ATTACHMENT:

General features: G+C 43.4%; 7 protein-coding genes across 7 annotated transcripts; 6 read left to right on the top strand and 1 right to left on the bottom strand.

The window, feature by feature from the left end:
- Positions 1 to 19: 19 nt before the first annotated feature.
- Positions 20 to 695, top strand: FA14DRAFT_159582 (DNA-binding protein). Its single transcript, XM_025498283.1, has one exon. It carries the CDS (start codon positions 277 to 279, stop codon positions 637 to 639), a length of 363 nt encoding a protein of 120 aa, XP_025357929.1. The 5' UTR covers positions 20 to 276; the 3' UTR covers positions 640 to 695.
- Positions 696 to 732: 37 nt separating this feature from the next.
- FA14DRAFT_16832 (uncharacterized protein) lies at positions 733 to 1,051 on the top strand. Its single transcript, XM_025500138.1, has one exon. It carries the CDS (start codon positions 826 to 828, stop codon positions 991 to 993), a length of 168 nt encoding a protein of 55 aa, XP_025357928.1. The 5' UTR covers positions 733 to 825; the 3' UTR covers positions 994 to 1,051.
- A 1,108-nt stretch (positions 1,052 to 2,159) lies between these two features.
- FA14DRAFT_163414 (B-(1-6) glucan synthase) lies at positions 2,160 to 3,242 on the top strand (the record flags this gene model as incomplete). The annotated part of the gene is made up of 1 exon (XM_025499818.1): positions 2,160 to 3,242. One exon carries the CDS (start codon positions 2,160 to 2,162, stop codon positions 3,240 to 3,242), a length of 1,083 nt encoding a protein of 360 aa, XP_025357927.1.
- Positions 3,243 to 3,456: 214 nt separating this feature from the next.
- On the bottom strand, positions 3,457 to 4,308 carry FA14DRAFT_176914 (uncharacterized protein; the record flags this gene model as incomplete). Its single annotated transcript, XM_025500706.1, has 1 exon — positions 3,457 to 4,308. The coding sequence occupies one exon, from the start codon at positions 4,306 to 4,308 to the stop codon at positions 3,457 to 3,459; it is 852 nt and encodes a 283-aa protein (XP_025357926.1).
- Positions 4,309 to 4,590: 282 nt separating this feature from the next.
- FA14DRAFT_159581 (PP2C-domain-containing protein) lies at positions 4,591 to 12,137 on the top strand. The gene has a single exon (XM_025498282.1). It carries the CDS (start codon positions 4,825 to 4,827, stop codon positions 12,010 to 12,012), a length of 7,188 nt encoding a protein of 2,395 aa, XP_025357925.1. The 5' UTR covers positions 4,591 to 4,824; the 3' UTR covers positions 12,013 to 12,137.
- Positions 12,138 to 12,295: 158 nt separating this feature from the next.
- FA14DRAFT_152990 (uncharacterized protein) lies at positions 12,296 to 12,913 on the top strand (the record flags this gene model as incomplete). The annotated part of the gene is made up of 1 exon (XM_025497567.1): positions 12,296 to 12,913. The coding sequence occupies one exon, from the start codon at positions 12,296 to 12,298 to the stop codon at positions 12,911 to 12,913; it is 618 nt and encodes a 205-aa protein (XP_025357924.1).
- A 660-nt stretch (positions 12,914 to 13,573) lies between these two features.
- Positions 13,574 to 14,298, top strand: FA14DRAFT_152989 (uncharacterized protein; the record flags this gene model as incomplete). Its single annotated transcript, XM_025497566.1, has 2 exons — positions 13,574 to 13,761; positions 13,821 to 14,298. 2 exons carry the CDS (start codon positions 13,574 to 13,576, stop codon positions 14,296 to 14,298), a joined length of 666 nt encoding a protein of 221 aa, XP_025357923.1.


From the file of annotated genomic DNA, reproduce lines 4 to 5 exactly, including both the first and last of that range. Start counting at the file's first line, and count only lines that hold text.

- Positions 20 to 695, top strand: FA14DRAFT_159582 (DNA-binding protein). Its single transcript, XM_025498283.1, has one exon. It carries the CDS (start codon positions 277 to 279, stop codon positions 637 to 639), a length of 363 nt encoding a protein of 120 aa, XP_025357929.1. The 5' UTR covers positions 20 to 276; the 3' UTR covers positions 640 to 695.
- Positions 696 to 732: 37 nt separating this feature from the next.